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The White House & the Irish Connection

Joe Biden's Irish connections are well documented, but what about the Irish connection to the White House itself?

James Hoban was born in Callan in County Kilkenny in 1755. He emigrated to the United States in 1785 and established himself as an architect in Philadelphia.

In July 1792, James Hoban was named as the winner of the design competition for the White House. His initial design seems to have had a 3-story facade, nine bays across. Under George Washington's influence, James Hoban amended this to a 2-story facade, 11 bays across, and, at Washington's insistence, the whole presidential mansion was faced with stone.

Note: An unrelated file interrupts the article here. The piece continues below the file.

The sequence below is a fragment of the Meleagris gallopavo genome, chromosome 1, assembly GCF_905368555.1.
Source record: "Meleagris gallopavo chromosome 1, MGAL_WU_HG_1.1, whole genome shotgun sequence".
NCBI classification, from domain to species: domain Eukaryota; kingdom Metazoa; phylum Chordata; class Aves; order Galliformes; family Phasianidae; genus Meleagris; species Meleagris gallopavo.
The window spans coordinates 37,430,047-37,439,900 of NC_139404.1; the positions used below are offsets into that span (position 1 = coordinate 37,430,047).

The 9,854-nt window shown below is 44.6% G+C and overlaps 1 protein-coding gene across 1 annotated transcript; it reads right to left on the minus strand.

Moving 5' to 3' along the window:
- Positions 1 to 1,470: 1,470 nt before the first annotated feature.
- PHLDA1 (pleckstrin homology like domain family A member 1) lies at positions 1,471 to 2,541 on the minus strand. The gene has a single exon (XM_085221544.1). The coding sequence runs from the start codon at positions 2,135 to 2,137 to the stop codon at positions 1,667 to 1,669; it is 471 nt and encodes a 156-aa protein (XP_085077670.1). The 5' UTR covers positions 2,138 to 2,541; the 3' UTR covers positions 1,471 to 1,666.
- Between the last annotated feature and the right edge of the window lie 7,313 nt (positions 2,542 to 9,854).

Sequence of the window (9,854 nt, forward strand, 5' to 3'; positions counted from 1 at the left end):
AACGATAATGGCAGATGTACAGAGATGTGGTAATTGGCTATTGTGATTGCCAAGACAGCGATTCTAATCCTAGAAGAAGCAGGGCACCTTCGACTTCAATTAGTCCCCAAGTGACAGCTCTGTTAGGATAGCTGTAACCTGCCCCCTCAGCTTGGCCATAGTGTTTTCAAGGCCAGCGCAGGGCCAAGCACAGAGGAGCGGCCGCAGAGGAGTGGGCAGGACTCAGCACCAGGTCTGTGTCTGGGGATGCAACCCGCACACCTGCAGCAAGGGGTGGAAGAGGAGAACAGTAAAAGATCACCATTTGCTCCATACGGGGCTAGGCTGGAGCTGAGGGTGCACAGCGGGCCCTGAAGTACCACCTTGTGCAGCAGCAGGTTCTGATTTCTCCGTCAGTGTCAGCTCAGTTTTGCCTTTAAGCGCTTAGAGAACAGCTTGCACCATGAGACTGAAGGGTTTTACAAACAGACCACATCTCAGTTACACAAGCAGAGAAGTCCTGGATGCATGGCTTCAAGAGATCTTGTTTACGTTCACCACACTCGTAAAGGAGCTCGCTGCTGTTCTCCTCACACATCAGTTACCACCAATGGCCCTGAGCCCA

After eight years of construction, President John Adams and his wife, Abigail, moved into the unfinished house in 1800. During the War of 1812, the British set fire to the President’s House in 1814.

James Hoban was appointed to rebuild the house, and President James Monroe moved into the building in 1817. During Monroe’s administration, the South Portico was constructed in 1824, and Andrew Jackson oversaw the addition of the North Portico in 1829.

During the late 19th century, various proposals were made to significantly expand the President’s House or to build an entirely new house for the president, but these plans were never realized.

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